Son of Durham, star of Spurs and Burnley: Ralph Coates RIP

Image: Tottenham Canadian Supporter’s Club

Technical issues may have prevented this smashing tribute by Jeremy Robson being as widely seen as it deserved. Ralph Coates, who died a week before Christmas after suffering a stroke, was one of the great Durham-bred footballers who made a mark away from the region. He was a man in the mould of Jimmy Armfield, grateful for the career and life his skills had given him: “When I was playing, our wages reflected the era – I was on nothing like the £30,000 a week that today’s top players can earn, but I lived comfortably and was not looking to see if I had the money to pay the next bill when it came through the post.” …

The internet provides instant access to information about any subject.

Or at least so it seems. It came as a shock at the start of the Spurs v Newcastle Utd game when there was a tribute to Ralph Coates, the former Burnley, Spurs and Orient winger who had recently departed. I hadn’t heard the sad news of Ralph’s death even though he had passed away on Dec 17, aged 64.

Ralph Coates was a true son of the Durham coalfield. Born in Hetton-le-Hole just after the war. Surprisingly for a player with an abundance of talent he became an apprentice at the pit and was destined to spend his working life as a fitter.

It was only when Ralph’s talent was spotted by the legendary Jack Hixon that he got his chance in professional football with Burnley. Ralph was a good old fashioned winger who would terrorise opposing full backs. He was a player that was hugely admired, particularly by Sunderland fans, many of whom, myself included often hoped that one day he would come home and play for us.

There are a few players that this scenario has applied to, including Mickey Hazard who also featured for Spurs, and of course Mick Harford who was the scourge of Sunderland defenders for the various clubs that he played for. Hazard never came to Roker and unfortunately by the time Big Mick arrived he was well past his prime, as he acknowledged himself.

Unfortunately Ralph Coates was another who never made the trip back home. He made his debut for Burnley in December 1964, and stayed at Turf Moor until 1971 playing over 200 games, and moved to Spurs only when his beloved Clarets were relegated.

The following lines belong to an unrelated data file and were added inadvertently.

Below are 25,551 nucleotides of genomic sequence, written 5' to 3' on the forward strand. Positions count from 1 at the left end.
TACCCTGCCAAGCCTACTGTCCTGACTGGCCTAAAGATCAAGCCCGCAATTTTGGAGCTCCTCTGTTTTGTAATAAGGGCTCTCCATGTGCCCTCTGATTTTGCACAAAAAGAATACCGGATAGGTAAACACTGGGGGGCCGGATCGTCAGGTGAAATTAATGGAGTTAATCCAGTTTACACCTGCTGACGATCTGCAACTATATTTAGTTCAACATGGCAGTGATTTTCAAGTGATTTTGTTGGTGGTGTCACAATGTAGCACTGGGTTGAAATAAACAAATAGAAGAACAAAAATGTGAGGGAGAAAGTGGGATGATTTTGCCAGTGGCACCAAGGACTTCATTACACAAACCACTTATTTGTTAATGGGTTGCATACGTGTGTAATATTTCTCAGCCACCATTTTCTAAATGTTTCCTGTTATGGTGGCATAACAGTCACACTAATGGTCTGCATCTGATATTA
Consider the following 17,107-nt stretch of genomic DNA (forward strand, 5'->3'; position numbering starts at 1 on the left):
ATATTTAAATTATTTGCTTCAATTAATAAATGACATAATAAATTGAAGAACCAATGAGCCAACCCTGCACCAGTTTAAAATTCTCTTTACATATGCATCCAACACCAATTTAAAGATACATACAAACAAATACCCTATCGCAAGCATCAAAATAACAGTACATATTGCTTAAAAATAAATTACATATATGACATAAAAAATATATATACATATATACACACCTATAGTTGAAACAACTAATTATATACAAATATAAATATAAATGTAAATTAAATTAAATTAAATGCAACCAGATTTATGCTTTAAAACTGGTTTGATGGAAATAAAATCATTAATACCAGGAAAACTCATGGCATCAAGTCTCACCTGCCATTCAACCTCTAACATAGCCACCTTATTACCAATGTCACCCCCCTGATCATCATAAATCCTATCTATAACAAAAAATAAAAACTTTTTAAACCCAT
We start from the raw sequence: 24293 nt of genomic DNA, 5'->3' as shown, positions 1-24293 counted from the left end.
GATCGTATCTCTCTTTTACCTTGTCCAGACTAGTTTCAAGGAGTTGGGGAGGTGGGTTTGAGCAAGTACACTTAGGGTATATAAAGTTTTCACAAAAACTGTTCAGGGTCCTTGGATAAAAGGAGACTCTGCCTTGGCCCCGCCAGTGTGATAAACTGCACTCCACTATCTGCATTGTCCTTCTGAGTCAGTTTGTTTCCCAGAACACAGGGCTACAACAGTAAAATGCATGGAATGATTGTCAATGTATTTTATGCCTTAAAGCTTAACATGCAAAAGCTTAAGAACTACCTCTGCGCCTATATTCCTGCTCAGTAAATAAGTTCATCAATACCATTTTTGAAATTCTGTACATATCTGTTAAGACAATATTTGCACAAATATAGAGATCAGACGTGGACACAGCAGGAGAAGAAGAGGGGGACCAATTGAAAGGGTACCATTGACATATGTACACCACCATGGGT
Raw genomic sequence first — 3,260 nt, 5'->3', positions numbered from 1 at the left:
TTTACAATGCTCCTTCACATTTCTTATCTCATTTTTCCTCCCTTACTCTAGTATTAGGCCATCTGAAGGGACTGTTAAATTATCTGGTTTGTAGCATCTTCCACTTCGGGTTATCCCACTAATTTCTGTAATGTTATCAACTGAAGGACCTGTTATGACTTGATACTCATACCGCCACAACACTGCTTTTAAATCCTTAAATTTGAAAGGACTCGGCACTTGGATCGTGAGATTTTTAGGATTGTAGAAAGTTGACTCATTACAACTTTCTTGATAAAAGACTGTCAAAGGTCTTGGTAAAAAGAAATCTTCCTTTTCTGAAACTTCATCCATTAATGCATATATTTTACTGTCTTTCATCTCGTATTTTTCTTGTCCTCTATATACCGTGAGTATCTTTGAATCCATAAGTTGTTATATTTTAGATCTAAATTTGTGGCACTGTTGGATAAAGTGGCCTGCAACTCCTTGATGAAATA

He was capped on only four occasions for England, and narrowly missed out on the final squad for the Mexico World Cup in 1970. If Ralph had been born 20 years later he would probably have won 50 caps or more.

It seems like only yesterday that I was watching Ralph Coates play for Orient at Roker Park at the tail end of his professional career, but in fact it was over 30 years ago.

And it is surprising to me that there was no lasting place in the modern game for a man with his his experience in coaching or management. Ralph made his home in the south and worked in the leisure industry after his retirement from the professional game and a brief spell coaching at Brisbane Road.

We live in an era where terms like legend and hero are frequently bandied about to describe those who are not worthy of such adulation. Ralph Coates is a legend not only at Burnley, but also at Spurs where he earned winners’ medals in the UEFA Cup and League cups of 1972 and 1973 (where he was Man of the Match and scorer of the winning goal) respectively, but I dare say at Orient too.

There was always a special affection for Ralph Coates amongst Sunderland supporters. He was one of us. He was one of ours, and certainly one of the best players, if not the best that we never had.

I’d already have put pen to paper to produce this personal tribute to a player that I admired hugely as a boy, if only I’d known sooner. By strange coincidence our family got a labrador puppy for Christmas, and by strange coincidence (or was it really) he was named Ralph. The kids couldn’t have picked a better name.

My thoughts are with Ralph’s family at this time. Rest in peace, you true son of Durham.

* Ralph Coates: (born Hetton-le-Hole, County Durham, 26 April 1946, died Befordshire, 17 December, 2010).

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